When Vendor Research Collides: Whom to Believe?

SAP's Solution Manager product is either an overly complex beast or an IT staffing savior with amazing ROI. The answer depends on whose research you trust.

There are times in the high-tech world when it's particularly vexing to figure out just who to believe.

Similar survey data (ostensibly from the same general survey base) can provide contradictory results. Warring vendors bend facts and figures to suit their purposes and unleash FUD. And statistics can be contorted to say just about anything.

Such is the case with two pieces of research and survey data regarding SAP's Solution Manager, an application lifecycle management product that is unsexy as they come though critical to many SAP customers. Or so it would appear.

According to SAP, the Solution Manager "facilitates technical support for distributed systems—with functionality that covers all key aspects of solution deployment, operation and continuous improvement. A centralized, robust application management and administration solution, SAP Solution Manager combines tools, content, and direct access to SAP to increase the reliability of solutions and lower total cost of ownership."

The overuse of the word solution notwithstanding, SAP's "SolMan" product and its new functionalities got warm reviews from an IDC whitepaper published in late 2009. (IDC and CIO.com are both owned by the same parent company, IDG.) The document, by IDC's Elaina Stergiades and Eric Hatcher, was based on interviews IDC conducted with seven SAP customers "to capture their experiences since implementing and using SAP Solution Manager," notes the report.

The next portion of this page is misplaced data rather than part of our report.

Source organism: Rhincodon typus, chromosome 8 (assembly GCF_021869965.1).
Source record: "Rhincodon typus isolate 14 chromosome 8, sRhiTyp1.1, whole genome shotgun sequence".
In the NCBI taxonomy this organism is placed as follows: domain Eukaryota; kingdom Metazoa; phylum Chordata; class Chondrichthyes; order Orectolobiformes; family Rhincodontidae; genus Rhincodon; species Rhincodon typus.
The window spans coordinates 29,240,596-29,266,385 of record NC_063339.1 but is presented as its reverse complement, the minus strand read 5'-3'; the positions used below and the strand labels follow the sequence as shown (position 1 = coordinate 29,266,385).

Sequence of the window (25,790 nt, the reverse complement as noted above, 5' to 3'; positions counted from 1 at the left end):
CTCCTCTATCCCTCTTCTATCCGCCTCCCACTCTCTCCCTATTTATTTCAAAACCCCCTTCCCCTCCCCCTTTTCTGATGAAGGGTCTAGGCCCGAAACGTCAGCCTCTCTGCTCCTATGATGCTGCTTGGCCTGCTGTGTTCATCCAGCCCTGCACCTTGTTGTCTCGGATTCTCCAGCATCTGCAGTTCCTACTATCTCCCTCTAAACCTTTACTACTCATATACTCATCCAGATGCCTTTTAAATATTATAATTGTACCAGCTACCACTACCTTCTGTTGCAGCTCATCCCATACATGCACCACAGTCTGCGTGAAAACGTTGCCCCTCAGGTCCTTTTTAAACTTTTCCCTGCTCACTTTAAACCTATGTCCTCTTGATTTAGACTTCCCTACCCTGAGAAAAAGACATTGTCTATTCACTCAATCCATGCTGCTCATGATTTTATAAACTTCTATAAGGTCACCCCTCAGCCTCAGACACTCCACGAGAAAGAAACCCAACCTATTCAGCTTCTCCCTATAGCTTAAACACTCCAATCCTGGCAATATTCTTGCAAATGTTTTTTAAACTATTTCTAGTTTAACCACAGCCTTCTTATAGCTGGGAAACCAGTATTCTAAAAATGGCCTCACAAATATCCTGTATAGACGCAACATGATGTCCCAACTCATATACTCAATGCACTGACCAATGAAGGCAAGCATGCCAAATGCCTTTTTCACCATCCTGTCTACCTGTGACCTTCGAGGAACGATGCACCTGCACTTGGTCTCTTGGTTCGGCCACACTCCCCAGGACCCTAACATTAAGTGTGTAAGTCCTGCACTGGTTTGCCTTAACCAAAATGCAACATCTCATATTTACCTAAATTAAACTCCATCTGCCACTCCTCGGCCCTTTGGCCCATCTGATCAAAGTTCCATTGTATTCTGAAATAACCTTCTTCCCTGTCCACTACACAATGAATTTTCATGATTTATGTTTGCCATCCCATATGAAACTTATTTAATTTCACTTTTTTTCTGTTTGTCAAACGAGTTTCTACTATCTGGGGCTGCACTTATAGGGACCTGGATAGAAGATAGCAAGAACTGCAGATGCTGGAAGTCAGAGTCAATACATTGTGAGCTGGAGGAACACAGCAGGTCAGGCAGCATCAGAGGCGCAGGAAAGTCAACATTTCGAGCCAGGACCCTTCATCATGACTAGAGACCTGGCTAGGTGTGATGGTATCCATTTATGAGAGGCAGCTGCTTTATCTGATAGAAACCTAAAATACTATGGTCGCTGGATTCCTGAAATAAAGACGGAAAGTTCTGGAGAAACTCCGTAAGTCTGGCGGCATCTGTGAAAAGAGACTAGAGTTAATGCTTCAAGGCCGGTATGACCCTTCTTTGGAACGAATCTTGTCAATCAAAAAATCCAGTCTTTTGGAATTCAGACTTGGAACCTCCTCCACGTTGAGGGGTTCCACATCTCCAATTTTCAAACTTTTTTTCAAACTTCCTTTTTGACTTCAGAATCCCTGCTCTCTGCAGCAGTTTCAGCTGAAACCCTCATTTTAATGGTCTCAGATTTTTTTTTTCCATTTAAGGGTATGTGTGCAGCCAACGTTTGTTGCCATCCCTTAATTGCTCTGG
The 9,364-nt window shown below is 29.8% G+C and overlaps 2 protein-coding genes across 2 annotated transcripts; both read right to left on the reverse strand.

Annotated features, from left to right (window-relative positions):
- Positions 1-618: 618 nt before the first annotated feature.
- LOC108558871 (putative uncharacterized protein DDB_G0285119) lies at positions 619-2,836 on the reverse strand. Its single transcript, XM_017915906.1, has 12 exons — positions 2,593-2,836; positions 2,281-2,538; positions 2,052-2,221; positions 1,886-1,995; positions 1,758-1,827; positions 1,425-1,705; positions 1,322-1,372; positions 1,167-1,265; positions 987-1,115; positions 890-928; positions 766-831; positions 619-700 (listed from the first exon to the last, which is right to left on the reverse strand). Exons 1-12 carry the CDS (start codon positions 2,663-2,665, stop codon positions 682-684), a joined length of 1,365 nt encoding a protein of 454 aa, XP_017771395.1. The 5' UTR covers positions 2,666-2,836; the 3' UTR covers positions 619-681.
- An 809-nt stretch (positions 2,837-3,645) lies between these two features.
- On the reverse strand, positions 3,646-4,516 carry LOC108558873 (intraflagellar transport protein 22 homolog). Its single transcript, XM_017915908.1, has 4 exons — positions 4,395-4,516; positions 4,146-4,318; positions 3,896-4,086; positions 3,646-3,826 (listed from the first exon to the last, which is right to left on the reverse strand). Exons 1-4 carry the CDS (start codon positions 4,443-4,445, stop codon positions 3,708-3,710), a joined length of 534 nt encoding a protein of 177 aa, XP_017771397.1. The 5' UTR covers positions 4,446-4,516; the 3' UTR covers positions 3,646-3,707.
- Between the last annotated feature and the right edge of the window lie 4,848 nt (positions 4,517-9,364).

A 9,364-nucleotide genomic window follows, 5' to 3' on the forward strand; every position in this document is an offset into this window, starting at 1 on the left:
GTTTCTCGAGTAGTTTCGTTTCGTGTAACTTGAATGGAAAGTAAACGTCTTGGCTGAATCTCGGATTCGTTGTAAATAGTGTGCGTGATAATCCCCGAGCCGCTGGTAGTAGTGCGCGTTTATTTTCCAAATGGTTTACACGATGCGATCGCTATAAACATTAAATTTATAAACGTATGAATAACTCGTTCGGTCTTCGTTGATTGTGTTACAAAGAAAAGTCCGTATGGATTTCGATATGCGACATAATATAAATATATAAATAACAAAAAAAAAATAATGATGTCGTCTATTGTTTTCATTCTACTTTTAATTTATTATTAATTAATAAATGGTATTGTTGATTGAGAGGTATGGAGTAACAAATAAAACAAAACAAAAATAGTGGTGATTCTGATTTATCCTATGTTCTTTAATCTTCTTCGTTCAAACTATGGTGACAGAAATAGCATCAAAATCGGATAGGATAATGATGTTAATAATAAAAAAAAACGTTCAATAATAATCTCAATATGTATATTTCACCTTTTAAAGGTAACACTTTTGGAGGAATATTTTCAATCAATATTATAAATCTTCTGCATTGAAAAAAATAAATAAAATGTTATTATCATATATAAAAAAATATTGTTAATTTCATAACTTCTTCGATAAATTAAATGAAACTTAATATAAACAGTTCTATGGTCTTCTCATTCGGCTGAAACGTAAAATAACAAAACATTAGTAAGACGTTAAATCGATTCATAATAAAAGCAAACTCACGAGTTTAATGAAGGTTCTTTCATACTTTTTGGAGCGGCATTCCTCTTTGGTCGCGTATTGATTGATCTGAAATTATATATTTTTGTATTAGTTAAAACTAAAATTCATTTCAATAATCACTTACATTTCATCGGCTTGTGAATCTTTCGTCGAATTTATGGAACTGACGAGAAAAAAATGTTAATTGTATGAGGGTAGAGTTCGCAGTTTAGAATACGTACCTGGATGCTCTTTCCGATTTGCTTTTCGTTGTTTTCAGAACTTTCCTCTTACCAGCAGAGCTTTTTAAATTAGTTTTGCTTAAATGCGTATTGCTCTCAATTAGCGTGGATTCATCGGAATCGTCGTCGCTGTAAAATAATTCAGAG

The results that follow (taken directly from the report) were glowing:

  • On average, SAP Solution Manager customers did not have to increase their IT staff sizes to support new activity. This results in an average savings of $393,307 because the customers avoided new hires. Additionally, the current IT staff is 11% more productive since the deployment.
  • On average, downtime incidents were reduced by 8.4% and hours per incident were cut by 50.8%.
  • The three-year discounted benefit is an average total of $4,489,438 or $126,378 per 1,000 users.
  • The results show an aggregate ROI of 463%; the payback period is 4.3 months.
  • Results show that customers using SAP Solution Manager in both small and larger numbers of scenarios achieve an ROI over 200% and payback in less than one year.

It probably won't shock you to learn that SAP footed the bill for the research. Clearly written at the top of Page 1 is "Sponsored by: SAP."

Now let's look at a very different set of survey data on Solution Manager and its value to SAP customers, this time from a company named Panaya, which is not a market researcher.

Before I tell you what type of company Panaya is, let's look at the results of their online survey of "347 SAP customers and systems integrators worldwide in April 2010 to learn how SAP customers use SAP Solution Manager and what challenges and benefits they associate with it," notes a Panaya press release.